Nigerian emir who wants to take his ancient city into the modern era

  • Posted on: 19 March 2018
  • By: editor

.Emir of Kano, Mohammed Sanusi

 Photos by Jane Hahn

The most powerful man in this ancient city rides through the streets on prized thoroughbreds and in vintage Rolls-Royce convertibles. One servant holds a designer umbrella over his head, no matter the weather. Another fans him with exotic-bird feathers. As soon as they see him, a group of uniformed men fire cannons into the air.

 Muhammad Sanusi II is the emir of Kano. For 1,000 years, his predecessors ruled one of Africa’s great empires. Now, Sanusi has inherited his family’s palace, its pageantry and its nostalgia for a Nigeria that no longer exists.

  He is, by some measures, the most important traditional leader in West Africa. But in a country of pop stars, oil tycoons and cutthroat politicians, his reign has become a litmus test for the relevance of Nigeria’s tribal and religious chiefs. Is the man on Kano’s velvet throne an expensive anachronism?

  Versions of that question are being asked across Africa, as mayors and chief executive compete for power with tribal elders and paramount chiefs, as young people engage with their communities on Facebook as frequently as the ones in their native villages, and as booming cities draw more families from their ancestral homes.

Muhammad Sanusi II, surrounded by his guards and aides, rides one of his thoroughbred horses through the Old City in Kano to the Fatahul Mubin Islamic School for a graduation ceremony. (Jane Hahn/For The Washington Post)

  Sanusi, 56, has taken on the question of his relevance with fervor, trying to show the ways the traditional and the modern can coexist in Nigeria. He’s the right man for the job: a former head of Nigeria’s Central Bank, a staunch opponent of child marriage, a man whose bookshelf is divided between Islamic law and monetary policy and whose iPhone is constantly lighting up. 

“People have this idea of what an emir should be — he’s elderly, he’s quiet, he’s detached,” Sanusi said. “I’m from a different generation.”

  In 2014, Boko Haram, perhaps the world’s most vehemently anti-modern Islamist extremist group, tried to kill Sanusi in an attack on Kano’s central mosque. He happened to be traveling that day. More than 100 others were killed. The assassination attempt underscored Sanusi’s prominence and the risks he was undertaking as a reformer. Sanusi has not let up.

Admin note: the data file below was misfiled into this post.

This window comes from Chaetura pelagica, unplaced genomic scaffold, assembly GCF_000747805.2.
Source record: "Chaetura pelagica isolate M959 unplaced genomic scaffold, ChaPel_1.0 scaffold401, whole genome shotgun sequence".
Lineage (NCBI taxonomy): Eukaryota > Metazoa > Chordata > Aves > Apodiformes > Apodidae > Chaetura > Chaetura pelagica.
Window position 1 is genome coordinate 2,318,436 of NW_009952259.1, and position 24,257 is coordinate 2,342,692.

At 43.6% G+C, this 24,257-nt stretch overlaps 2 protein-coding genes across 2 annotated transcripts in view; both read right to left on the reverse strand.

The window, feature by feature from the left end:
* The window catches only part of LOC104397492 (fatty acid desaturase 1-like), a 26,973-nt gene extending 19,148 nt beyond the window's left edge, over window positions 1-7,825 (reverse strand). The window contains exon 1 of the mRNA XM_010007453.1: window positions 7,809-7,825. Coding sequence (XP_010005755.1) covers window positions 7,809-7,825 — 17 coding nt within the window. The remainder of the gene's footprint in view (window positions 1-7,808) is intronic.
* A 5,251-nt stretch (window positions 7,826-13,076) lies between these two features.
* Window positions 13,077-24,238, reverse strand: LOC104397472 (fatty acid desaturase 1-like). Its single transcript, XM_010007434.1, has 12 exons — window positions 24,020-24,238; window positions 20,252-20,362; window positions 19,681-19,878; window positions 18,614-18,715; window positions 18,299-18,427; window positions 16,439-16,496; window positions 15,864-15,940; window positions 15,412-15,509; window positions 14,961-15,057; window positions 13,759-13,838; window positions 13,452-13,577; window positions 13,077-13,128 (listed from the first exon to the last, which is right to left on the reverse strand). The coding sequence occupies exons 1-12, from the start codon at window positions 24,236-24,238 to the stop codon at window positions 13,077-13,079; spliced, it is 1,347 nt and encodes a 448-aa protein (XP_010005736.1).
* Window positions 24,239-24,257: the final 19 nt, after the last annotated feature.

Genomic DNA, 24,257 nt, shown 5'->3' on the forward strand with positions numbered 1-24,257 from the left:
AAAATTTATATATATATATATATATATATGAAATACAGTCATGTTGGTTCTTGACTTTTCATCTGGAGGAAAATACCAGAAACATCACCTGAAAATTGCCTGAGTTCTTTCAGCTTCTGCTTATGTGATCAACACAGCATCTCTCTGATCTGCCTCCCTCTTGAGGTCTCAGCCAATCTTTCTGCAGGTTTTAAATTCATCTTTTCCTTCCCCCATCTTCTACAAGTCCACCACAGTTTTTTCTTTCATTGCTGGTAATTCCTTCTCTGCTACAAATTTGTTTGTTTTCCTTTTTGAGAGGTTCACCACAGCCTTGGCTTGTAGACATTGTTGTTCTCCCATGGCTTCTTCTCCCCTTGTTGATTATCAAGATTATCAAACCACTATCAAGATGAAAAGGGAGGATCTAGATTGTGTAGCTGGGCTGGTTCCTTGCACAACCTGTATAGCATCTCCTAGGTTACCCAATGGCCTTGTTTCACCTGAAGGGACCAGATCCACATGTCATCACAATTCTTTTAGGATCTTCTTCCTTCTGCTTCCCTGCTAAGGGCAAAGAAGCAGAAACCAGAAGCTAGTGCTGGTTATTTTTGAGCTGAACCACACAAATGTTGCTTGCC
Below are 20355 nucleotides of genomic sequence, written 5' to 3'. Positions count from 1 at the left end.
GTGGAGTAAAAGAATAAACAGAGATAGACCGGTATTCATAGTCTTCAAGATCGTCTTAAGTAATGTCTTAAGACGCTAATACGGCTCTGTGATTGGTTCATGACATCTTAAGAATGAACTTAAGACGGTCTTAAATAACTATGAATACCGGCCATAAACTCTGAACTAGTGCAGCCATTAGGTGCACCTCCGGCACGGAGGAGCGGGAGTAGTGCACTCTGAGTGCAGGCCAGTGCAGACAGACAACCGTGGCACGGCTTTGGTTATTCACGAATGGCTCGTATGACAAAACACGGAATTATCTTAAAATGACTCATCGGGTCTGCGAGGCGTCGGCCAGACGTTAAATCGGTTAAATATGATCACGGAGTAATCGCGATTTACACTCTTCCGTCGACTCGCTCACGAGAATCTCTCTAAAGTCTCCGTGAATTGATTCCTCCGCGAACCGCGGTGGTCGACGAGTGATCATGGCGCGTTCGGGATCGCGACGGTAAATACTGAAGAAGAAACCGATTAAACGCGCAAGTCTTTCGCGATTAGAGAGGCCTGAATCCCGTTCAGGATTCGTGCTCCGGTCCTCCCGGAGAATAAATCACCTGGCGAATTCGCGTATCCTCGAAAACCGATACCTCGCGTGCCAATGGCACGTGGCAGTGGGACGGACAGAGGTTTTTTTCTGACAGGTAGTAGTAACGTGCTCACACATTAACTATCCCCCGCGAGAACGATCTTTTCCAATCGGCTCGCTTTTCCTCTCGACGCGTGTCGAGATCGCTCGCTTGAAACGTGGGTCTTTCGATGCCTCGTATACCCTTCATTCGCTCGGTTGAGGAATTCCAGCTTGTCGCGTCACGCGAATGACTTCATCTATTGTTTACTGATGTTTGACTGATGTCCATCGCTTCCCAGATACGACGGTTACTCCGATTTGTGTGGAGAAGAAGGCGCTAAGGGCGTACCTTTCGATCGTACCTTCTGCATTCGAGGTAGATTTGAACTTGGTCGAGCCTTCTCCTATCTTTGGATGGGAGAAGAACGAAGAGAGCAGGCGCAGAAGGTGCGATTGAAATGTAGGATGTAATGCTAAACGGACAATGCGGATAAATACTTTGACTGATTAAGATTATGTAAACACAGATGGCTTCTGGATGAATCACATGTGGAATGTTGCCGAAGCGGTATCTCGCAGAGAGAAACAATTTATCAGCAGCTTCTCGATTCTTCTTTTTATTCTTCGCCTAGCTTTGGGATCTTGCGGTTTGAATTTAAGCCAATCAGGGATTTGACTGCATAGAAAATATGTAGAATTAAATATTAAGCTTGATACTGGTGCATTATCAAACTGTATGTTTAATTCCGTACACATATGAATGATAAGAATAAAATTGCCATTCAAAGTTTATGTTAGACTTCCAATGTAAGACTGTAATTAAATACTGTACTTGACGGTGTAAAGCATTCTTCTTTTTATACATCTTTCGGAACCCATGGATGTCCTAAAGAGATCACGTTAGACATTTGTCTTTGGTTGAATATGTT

A few times a week, Sanusi holds court in an annex of his palace, a cathedral-like chamber where he sits atop an ornate throne, resting on cushions embroidered with his name. Visitors bow before him on a red carpet, their foreheads touching the ground.

 On one hand, the hearings are a theatrical display. Sanusi’s henchmen surround him whenever he adjusts his robe or hat so the public can’t see his movements. Another group of men sound 10-foot iron horns before he takes the throne. Until someone takes out a smartphone, Sanusi’s palace appears stuck in time, in the 19th century, or the 10th.

 But as a line forms of people seeking Sanusi’s counsel, it’s clear that his role is more than ceremonial. There are divorce cases and property disputes and visits from government officials. During one recent session, Nigeria’s police chief arrived with his deputies, lining up in front of the throne. Sanusi lectured them about criminal justice reform, the man with no official power instructing the formal keepers of Africa’s wealthiest nation.

 “It’s clear that many people trust him more than they trust the official legal system,” said Ibrahim Mukhtar, Kano’s attorney general, who had come to visit Sanusi.

  “We need to recognize that.”

 That duality exists across much of the continent. In rural Malawi, the punishment for theft is meted out by the village head, not the judicial system. (The penalty is typically two hens.) During the Ebola outbreak in Sierra Leone, it was paramount chiefs, not formal government representatives, who often persuaded people to change their behavior and ended the epidemic.

 But Sanusi’s stage is much bigger than that of most traditional leaders. Kano state now has a population of nearly 10 million. And the emir’s comments and actions have typically resonated across much of West Africa.

 Remaining relevant, and proving his modernity, has come at a price. Sanusi is a public critic of men who marry more than one wife when they can’t afford to support multiple families. He is a proponent of contraception and an advocate for women earning university degrees before they are married. In Kano’s conservative Islamic community, those positions haven’t gone over well.

“Many saw him tilting the balance toward a pro-Western agenda here, and that created problems,” said Tijani Nanyia, a history professor at Kano’s Maitama Sule University.